Heart to Heart
With convenient access to an innovative treatment for aortic stenosis, the future for cardiac patients is bright.
Approximately 300,000 Americans suffer from aortic stenosis, a narrowing of the aortic valve that occurs as a result of calcium deposits.
If your doctor determines that heart valve replacement may be an option to treat aortic stenosis for you or a loved one, you want to ensure your heart is in the most capable hands. In the past, the only treatment available was open-heart surgery to replace the diseased valve. Now, Transcatheter Aortic Valve Replacement (TAVR) has been approved for patients considered at high and intermediate risk for open-heart surgery.
A new cardiac program at Monmouth Medical Center is offering convenient access to this innovative, minimally invasive surgical procedure that repairs damaged heart valves without removing it in patients with aortic stenosis. Working in conjunction with the structural heart team at sister hospital Newark Beth Israel Medical Center (NBIMC), the Monmouth Medical Center TAVR Screening Program works to determine patient eligibility for TAVR. Monmouth Medical Center’s TAVR Clinic includes a multidisciplinary team of cardiac surgeons, interventional cardiologists, radiologists and nurse practitioners who provide comprehensive testing to evaluate patients.
Eligible patients undergo TAVR at NBIMC within two weeks of their initial consultation. Complimentary transportation for patients is available.
Monmouth Medical Center Chief of Cardiology Isaac Tawfik, M.D., explains that TAVR is a transformational technology for patients with severe aortic stenosis that in addition to NBIMC is currently performed at Robert Wood Johnson University Hospital and Saint Barnabas Medical Center, with an additional screening program at Jersey City Medical Center—all RWJBarnabas Health facilities. At these facilities, clinicians are performing more TAVR procedures than any other hospital or health care system in the state, with outcomes that far exceed national benchmarks.
“The Monmouth Medical Center TAVR Screening Program represents our commitment to provide a comprehensive service offering of structural heart care to our local community,” Dr. Tawfik says.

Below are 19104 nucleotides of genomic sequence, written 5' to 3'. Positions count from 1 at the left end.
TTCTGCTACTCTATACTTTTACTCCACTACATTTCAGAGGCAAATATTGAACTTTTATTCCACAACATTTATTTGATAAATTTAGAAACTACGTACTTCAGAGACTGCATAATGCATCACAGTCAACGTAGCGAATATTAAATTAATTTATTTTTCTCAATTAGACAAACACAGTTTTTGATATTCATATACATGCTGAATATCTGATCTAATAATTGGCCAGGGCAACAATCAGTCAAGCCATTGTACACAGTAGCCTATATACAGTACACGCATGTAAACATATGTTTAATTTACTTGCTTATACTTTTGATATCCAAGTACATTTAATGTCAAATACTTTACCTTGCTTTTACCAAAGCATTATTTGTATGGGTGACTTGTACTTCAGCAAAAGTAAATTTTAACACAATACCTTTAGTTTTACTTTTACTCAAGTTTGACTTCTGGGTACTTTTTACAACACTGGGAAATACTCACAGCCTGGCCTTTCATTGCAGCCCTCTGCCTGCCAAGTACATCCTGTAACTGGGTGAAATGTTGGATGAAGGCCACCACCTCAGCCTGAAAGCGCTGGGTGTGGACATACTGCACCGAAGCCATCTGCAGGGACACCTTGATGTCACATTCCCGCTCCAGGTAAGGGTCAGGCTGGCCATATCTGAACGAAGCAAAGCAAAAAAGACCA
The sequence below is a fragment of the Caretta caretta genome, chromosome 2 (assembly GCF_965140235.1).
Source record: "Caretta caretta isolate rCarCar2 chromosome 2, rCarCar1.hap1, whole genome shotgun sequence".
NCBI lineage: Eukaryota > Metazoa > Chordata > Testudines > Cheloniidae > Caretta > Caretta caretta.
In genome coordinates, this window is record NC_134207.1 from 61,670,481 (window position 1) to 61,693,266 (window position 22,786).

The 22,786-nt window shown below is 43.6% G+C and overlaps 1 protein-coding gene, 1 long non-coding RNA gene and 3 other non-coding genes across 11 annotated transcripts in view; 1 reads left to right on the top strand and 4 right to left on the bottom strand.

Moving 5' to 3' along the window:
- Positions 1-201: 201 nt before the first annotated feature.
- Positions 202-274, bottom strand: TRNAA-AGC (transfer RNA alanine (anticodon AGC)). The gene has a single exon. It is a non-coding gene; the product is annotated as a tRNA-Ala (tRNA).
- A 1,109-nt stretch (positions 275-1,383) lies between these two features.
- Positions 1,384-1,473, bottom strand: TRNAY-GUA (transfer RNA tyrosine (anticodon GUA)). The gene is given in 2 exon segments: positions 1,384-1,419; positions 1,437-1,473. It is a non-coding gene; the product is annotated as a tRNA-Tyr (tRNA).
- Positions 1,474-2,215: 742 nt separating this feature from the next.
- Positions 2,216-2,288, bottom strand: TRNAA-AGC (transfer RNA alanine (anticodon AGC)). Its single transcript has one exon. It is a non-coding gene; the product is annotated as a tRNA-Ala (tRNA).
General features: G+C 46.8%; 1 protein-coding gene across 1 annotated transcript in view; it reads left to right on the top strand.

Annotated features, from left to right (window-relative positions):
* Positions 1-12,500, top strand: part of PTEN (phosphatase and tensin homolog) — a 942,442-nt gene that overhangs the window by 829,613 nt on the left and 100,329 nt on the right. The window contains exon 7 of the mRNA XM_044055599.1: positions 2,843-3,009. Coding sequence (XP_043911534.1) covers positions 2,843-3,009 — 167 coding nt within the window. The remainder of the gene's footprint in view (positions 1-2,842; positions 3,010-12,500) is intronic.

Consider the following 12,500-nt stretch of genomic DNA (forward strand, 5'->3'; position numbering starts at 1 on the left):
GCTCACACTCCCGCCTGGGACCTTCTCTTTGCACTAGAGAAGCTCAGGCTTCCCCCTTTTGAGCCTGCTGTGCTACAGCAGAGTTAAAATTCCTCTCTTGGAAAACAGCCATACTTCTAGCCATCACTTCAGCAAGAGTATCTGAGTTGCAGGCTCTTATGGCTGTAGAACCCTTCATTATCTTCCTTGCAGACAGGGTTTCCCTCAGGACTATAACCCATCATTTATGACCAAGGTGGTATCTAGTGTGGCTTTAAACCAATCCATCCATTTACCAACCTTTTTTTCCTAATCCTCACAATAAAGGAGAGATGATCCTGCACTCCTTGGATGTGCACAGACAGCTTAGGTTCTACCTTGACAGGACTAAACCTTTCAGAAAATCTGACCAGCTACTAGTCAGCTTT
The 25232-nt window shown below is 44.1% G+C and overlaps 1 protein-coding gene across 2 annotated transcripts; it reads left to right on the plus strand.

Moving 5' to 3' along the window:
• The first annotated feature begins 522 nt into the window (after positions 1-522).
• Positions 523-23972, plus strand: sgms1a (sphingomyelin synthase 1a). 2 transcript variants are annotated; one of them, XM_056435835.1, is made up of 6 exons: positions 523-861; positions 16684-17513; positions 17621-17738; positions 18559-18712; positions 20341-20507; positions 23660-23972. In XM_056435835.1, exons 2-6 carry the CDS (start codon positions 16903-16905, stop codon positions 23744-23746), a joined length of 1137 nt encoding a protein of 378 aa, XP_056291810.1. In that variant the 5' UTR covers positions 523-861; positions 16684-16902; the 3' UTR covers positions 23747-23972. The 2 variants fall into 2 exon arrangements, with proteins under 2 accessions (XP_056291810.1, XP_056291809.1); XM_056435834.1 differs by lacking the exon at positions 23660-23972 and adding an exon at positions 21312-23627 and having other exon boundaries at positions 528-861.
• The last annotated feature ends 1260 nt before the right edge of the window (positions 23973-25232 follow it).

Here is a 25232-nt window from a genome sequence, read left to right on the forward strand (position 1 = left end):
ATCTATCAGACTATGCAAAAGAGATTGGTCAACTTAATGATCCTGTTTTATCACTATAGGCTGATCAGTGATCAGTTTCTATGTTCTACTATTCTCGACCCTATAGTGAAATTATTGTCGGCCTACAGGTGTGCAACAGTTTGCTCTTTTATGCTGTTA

Because the aortic valve sits between the main pumping chamber of the heart (called the left ventricle) and the main blood vessel in the body (called the aorta), all of the blood in the body must flow through this valve. The narrowed valve restricts needed blood flow to the body organs including the brain, heart and kidneys. Over time, people with aortic stenosis develop symptoms such as shortness of breath, chest pain and even loss of consciousness (syncope).
“With TAVR, a synthetic valve is threaded through a blood vessel to the heart on the tip of a catheter,” according to Dr. Tawfik. “Stateof- the-art imaging is used to place the new valve, which begins to work immediately. Compared with surgical aortic valve replacement, patients opting for TAVR have a quicker recovery, less pain, fewer complications and a shorter hospital stay, with most patients going home the next day.”
“Our outcomes far exceed national benchmarks in safety, life expectancy and risks of complications,” says Mark J. Russo, M.D., M.S., an internationally known expert on heart valve disease and attending cardiac surgeon at Newark Beth Israel and Saint Barnabas Medical Center. Dr. Russo is teaming with Interventional Cardiologist Bruce J. Haik, M.D., RWJBarnabas Health System Director of Cardiac Catheterization Laboratories and the cardiac team at Monmouth on the hospital’s TAVR program. Dr. Russo, who serves as director of the Center for Aortic Diseases, director of Cardiothoracic Surgery Research and director of Structural Heart Disease, specializes in complex and reoperative aortic and valvular surgery. Dr. Haik, who practices as an attending Interventional Cardiologist at Newark Beth-Israel and Saint Barnabas Medical Center as well as Monmouth and Community Medical Center, has performed more than 10,000 cardiac procedures including complex angioplasty and TAVR. To achieve the best possible patient outcomes, Dr. Russo and Dr. Haik use leading-edge technologies, including minimally invasive, endovascular, and hybrid approaches such as TAVR.
Bruce J. Haik, M.D.
Mark J. Russo, M.D.
For more information on the Tavr screening program at Monmouth Medical Center, call 888.658.2581 or visit RWJBH.ORG/TAVR. To share this article with a friend or to recommend it on your Facebook page, visit MONMOUTHHEALTHANDLIFE.COM.